Right now, many parts of California are ablaze, fueled by high winds and tinder-dry conditions.
There are already 18 wildfires burning in the state, some close to Los Angeles and a largest one, the Kincade Fire, to the north of San Francisco in Somona County.
The most recent fire is the Getty Fire, which erupted in the early hours of this morning near the Getty Museum in downtown Los Angeles.
The fire is burning in parts of some of LA’s most famous neighborhoods, such as Bel Air, just north of Beverly Hills. Evacuation warnings have been issued along iconic LA streets such as Mulholland Drive and Sunset Boulevard. The fire is spreading fast.
It is no wonder that yesterday, California’s governor declared a statewide emergency, with mandatory evacuations in force affecting nearly 180,000 people. Millions more are without power.
Craig Clements, a fire meteorologist at San Jose State University, told the Washington Post: “This is probably one of the biggest weather incidents in California history”. It is also the new normal for many living in California.
The the biggest fire remains the Kincade Fire, which continues to grow. “This is the largest evacuation that any of us at the Sheriff’s Office can remember,” the Sonoma Sheriff’s Department tweeted. “Take care of each other.” Earlier today, the Sheriff’s Department also tweeted:
Recap from tonight's news conference on #KincadeFire: 54,298 acres have burned, 5% containment, 94 structures destroyed, 17 damaged, 79,575 structures threatened, nearly 3,400 personnel on fire lines. #RedFlagWarning expires Tuesday 11a.m.
— Sonoma Sheriff (@sonomasheriff) October 28, 2019
A few hours later, the fire had reached 66,231 acres and remained only 5% contained. Due to the fire, all 40 Sonoma County public school districts are closed today and tomorrow.
#KincadeFire off John Kincade Road and Burned Mountain Road, northeast of Geyserville in Sonoma County is 66,231 acres and 5% contained. #CALFIRELNU #CALFIRE https://t.co/KAUauZDeLM CAL FIRE Sonoma-Lake-Napa Unit pic.twitter.com/Tc381rWAmU
— CAL FIRE LNU (@CALFIRELNU) October 28, 2019
One of the most harrowing images of the fires was the picture of the Glencove wildfire that jumped across the Carquinez Strait (see main image) and at one stage looked like it was engulfing the bridge across the strait. One person even tweeted footage of crossing the bridge, engulfed by smoke, moments before it was closed.
— Nancy Jordan (@Napajordan) October 27, 2019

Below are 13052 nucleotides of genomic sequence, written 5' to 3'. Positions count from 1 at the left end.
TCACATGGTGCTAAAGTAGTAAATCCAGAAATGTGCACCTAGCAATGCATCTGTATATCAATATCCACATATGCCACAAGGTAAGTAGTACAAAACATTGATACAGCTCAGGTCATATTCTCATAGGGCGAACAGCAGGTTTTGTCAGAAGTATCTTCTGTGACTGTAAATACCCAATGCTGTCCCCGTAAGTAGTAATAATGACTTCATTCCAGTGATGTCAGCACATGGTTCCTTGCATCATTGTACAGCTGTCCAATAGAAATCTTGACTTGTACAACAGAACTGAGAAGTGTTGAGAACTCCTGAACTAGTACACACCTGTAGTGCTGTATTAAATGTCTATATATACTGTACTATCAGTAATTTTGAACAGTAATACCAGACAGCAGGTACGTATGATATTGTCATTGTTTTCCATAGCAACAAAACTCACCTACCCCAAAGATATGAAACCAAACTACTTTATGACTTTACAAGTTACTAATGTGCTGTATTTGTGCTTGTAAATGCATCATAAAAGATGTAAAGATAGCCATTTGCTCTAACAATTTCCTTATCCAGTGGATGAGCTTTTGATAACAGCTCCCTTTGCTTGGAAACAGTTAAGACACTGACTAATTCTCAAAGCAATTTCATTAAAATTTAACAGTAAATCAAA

In response to image of the bridge, Democratic Congresswoman and climate champion, Rep. Alexandria Ocasio-Cortez, tweeted:
This is what climate change looks like.
The GOP like to mock scientific warnings about climate change as exaggeration. But just look around: it’s already starting.
— Alexandria Ocasio-Cortez (@AOC) October 28, 2019
The sunrise movement responded to the same image, by tweeting:
This is a #ClimateEmergency.
— Sunrise Movement ? (@sunrisemvmt) October 27, 2019
Indeed, how many more warnings do we need? We need bold solutions fast that radically reshape our energy supply system.
Writing in Vox, Dave Roberts added that the solution to the fires, and blackouts is “accelerating the evolution from a centralized, top-down, long-distance, one-way energy system to a more decentralized, bottom-up, local, networked system. In the energy world, this is summed up as a more distributed energy system. It puts more power, both electrical and political, in local hands.”
This is what energy experts (well those not in the pocket of the fossil fuel industry) have been saying for years. Decentralised renewable energy and the use of micro grids, are the key moving forward. Not centralised fossil fuels. No centralised nuclear power. Decentralised and local. And renewable.
Despite the fires, California continues as a major oil-producing state. Previous Governor, Jerry Brown, famously resisted demands to ramp down oil production in the state, and while current Governor Newsom has made some statements suggesting he’s more open to taking such steps, concrete action remains unseen.
But pressure continues to grow, with the Last Chance Alliance having swelled to hundreds of organizations from around the world demanding that the California governor take serious steps to protect communities and the climate from the damages of oil production in the state.
California could lead the way. How many more wildfires will it take before it does?